The colored woman of to-day occupies, one may say, a unique position in this country. In a period of itself transitional and unsettled, her status seems one of the least ascertainable and definitive of all the forces which make for our civilization. She is confronted by both a woman question and a race problem.

Cooper not only described the intersection of social status but also believed that the most important witness in society, the Black woman, had been rendered mute and voiceless. She therefore used her own speaking, teaching, and writing – her “voice from the South” – to advance her belief that when Black women were educated, they became perfectly poised to influence and contribute to society and the world at large. She asserted:

Only the Black woman can say ‘when and where I enter, in the quiet, undisputed dignity of my womanhood, without violence and without suing or special patronage, then and there the whole Negro race enters with me.’

Public Domain Image

Later Life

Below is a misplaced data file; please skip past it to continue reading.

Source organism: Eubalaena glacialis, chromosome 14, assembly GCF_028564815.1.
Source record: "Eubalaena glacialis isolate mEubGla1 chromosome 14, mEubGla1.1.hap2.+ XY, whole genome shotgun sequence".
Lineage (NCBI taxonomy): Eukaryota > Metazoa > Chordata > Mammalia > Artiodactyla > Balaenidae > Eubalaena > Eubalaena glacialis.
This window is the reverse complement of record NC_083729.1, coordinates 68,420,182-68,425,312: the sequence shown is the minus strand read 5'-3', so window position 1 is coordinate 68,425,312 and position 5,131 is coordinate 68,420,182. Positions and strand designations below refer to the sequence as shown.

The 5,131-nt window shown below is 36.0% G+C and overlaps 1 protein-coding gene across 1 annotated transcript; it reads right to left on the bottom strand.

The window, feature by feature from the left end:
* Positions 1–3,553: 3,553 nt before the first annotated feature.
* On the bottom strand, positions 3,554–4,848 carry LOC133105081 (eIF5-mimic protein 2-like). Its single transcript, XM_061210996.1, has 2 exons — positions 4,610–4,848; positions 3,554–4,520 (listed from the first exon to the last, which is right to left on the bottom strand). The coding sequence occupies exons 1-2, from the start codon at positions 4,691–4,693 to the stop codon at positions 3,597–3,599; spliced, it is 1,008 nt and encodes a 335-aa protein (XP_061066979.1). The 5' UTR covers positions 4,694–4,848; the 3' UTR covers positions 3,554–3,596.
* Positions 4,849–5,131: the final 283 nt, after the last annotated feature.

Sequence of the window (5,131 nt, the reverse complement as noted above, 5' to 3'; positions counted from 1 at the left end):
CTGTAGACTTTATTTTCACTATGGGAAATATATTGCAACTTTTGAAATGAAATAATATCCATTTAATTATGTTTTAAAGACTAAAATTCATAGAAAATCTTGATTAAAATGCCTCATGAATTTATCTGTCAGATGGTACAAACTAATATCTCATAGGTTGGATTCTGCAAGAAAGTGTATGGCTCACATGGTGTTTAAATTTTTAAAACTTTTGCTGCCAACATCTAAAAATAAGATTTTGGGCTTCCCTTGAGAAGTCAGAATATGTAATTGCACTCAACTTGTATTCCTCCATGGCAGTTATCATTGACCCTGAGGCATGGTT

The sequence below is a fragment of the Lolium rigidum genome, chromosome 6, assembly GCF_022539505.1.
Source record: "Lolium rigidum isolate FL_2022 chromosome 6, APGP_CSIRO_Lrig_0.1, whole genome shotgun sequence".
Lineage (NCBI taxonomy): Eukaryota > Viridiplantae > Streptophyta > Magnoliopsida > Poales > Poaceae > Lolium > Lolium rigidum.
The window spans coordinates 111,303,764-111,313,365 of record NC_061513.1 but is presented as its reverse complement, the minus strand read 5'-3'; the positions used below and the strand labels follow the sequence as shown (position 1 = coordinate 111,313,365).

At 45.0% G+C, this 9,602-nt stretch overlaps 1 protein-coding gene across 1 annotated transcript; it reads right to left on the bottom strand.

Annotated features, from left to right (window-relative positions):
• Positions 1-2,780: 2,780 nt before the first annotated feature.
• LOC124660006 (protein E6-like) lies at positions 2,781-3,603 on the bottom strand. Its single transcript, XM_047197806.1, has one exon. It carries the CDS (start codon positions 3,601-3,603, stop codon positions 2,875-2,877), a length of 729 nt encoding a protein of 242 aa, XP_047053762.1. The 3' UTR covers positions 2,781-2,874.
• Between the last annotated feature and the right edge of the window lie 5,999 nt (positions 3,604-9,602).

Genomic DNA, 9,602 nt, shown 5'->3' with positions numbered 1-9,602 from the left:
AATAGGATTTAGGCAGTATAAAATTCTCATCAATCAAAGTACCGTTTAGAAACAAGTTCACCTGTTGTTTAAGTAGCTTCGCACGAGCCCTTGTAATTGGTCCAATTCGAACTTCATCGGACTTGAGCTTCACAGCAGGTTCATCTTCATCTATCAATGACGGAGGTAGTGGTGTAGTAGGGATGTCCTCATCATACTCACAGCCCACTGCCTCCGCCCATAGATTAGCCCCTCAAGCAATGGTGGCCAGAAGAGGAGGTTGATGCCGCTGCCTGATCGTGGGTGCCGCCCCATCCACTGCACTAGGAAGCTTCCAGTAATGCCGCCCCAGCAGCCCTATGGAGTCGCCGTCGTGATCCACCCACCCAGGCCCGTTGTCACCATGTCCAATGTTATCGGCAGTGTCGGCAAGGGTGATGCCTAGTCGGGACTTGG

After completing A Voice from the South, Cooper spent time publishing several other works, and became the principal at M Street high school in 1902. She was part of a long controversial protest opposing the Board of Education’s decision to dilute the curriculum of “colored schools.”  With severe political and racial pressures and thus the media against her, together with a City ruled by Congress, the Board of Education decided not to re-appoint her. While managing her activism and career, she also had responsibilities of caring for two adopted children and her deceased brother’s five children. In 1914, she started a PhD at Columbia University, but had to stop her schooling because her thesis was rejected. Persevering, she was eventually able to transfer her PhD credits from Columbia to the University of Paris Sorbonne (11 years later), and earn her PhD in History in 1925 at the age of 67. Anna Julia Cooper was the fourth African American woman to earn a PhD. After this, she returned to the D.C. area and continued to teach until she retired from teaching in 1930.